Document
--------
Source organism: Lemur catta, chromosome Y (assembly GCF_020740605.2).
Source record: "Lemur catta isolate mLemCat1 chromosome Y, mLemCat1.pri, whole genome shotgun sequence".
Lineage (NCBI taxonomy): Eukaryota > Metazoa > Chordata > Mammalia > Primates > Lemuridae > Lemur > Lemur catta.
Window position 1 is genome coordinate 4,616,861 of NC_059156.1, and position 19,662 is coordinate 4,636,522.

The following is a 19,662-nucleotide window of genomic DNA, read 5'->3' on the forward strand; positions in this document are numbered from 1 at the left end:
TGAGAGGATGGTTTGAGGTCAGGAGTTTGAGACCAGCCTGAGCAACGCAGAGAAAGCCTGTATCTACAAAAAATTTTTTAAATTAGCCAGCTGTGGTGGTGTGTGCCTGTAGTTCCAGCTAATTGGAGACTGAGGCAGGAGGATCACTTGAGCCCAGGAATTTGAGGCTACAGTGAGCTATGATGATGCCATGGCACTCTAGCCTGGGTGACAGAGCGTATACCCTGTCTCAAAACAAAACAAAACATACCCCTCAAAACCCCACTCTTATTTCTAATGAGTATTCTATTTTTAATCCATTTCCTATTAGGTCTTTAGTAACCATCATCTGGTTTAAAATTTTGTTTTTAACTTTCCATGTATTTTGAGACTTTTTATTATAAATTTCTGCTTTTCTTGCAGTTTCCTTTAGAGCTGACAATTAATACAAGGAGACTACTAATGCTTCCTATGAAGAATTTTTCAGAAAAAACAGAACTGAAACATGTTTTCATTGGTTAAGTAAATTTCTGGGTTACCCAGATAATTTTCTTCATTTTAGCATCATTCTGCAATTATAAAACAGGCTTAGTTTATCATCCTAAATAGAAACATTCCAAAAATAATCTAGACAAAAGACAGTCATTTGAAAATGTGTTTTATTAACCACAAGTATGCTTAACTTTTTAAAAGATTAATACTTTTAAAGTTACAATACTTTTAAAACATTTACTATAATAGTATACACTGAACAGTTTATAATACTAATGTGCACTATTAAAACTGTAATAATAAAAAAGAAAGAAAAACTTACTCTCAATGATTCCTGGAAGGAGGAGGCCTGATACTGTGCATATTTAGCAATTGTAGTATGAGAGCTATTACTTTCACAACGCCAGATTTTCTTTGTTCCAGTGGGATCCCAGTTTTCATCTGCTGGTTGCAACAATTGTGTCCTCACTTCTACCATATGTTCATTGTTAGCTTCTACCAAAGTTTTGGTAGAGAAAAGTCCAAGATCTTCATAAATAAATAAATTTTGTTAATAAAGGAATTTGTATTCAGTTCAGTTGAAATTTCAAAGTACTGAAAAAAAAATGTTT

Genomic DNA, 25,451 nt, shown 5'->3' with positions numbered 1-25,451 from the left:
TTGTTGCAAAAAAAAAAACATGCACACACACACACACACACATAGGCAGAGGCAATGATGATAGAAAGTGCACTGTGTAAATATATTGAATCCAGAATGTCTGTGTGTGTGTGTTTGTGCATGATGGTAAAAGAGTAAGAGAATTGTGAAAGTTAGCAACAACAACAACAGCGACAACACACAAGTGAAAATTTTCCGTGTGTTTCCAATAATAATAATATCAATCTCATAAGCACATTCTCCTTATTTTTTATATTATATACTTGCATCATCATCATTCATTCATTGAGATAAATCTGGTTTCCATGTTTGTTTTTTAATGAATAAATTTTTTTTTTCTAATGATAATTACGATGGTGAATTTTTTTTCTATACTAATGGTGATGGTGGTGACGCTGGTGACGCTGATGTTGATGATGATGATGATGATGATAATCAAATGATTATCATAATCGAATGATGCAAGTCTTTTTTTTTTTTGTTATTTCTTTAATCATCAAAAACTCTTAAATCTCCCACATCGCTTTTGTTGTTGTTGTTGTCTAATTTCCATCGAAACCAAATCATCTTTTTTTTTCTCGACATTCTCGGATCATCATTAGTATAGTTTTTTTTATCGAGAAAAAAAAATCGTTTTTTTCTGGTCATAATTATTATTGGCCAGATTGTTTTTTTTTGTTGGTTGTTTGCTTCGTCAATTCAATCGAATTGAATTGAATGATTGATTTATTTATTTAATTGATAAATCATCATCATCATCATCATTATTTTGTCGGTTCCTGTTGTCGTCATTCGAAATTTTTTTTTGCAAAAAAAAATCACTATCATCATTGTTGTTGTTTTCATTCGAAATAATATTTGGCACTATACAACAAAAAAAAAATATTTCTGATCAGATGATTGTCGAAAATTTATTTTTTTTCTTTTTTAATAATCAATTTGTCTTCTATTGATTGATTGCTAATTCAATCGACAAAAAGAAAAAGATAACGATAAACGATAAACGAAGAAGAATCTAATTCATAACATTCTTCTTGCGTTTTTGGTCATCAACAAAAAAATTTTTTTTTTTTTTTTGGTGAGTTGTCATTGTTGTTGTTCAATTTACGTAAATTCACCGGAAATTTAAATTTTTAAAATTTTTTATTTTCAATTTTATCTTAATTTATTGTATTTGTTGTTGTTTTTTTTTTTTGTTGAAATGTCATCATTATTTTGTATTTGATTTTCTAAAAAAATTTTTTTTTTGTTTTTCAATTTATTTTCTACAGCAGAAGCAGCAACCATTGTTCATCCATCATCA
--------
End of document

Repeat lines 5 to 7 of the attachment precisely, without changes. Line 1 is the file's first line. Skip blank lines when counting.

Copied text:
The following is a 19,662-nucleotide window of genomic DNA, read 5'->3' on the forward strand; positions in this document are numbered from 1 at the left end:
TGAGAGGATGGTTTGAGGTCAGGAGTTTGAGACCAGCCTGAGCAACGCAGAGAAAGCCTGTATCTACAAAAAATTTTTTAAATTAGCCAGCTGTGGTGGTGTGTGCCTGTAGTTCCAGCTAATTGGAGACTGAGGCAGGAGGATCACTTGAGCCCAGGAATTTGAGGCTACAGTGAGCTATGATGATGCCATGGCACTCTAGCCTGGGTGACAGAGCGTATACCCTGTCTCAAAACAAAACAAAACATACCCCTCAAAACCCCACTCTTATTTCTAATGAGTATTCTATTTTTAATCCATTTCCTATTAGGTCTTTAGTAACCATCATCTGGTTTAAAATTTTGTTTTTAACTTTCCATGTATTTTGAGACTTTTTATTATAAATTTCTGCTTTTCTTGCAGTTTCCTTTAGAGCTGACAATTAATACAAGGAGACTACTAATGCTTCCTATGAAGAATTTTTCAGAAAAAACAGAACTGAAACATGTTTTCATTGGTTAAGTAAATTTCTGGGTTACCCAGATAATTTTCTTCATTTTAGCATCATTCTGCAATTATAAAACAGGCTTAGTTTATCATCCTAAATAGAAACATTCCAAAAATAATCTAGACAAAAGACAGTCATTTGAAAATGTGTTTTATTAACCACAAGTATGCTTAACTTTTTAAAAGATTAATACTTTTAAAGTTACAATACTTTTAAAACATTTACTATAATAGTATACACTGAACAGTTTATAATACTAATGTGCACTATTAAAACTGTAATAATAAAAAAGAAAGAAAAACTTACTCTCAATGATTCCTGGAAGGAGGAGGCCTGATACTGTGCATATTTAGCAATTGTAGTATGAGAGCTATTACTTTCACAACGCCAGATTTTCTTTGTTCCAGTGGGATCCCAGTTTTCATCTGCTGGTTGCAACAATTGTGTCCTCACTTCTACCATATGTTCATTGTTAGCTTCTACCAAAGTTTTGGTAGAGAAAAGTCCAAGATCTTCATAAATAAATAAATTTTGTTAATAAAGGAATTTGTATTCAGTTCAGTTGAAATTTCAAAGTACTGAAAAAAAAATGTTT

Genomic DNA, 25,451 nt, shown 5'->3' with positions numbered 1-25,451 from the left: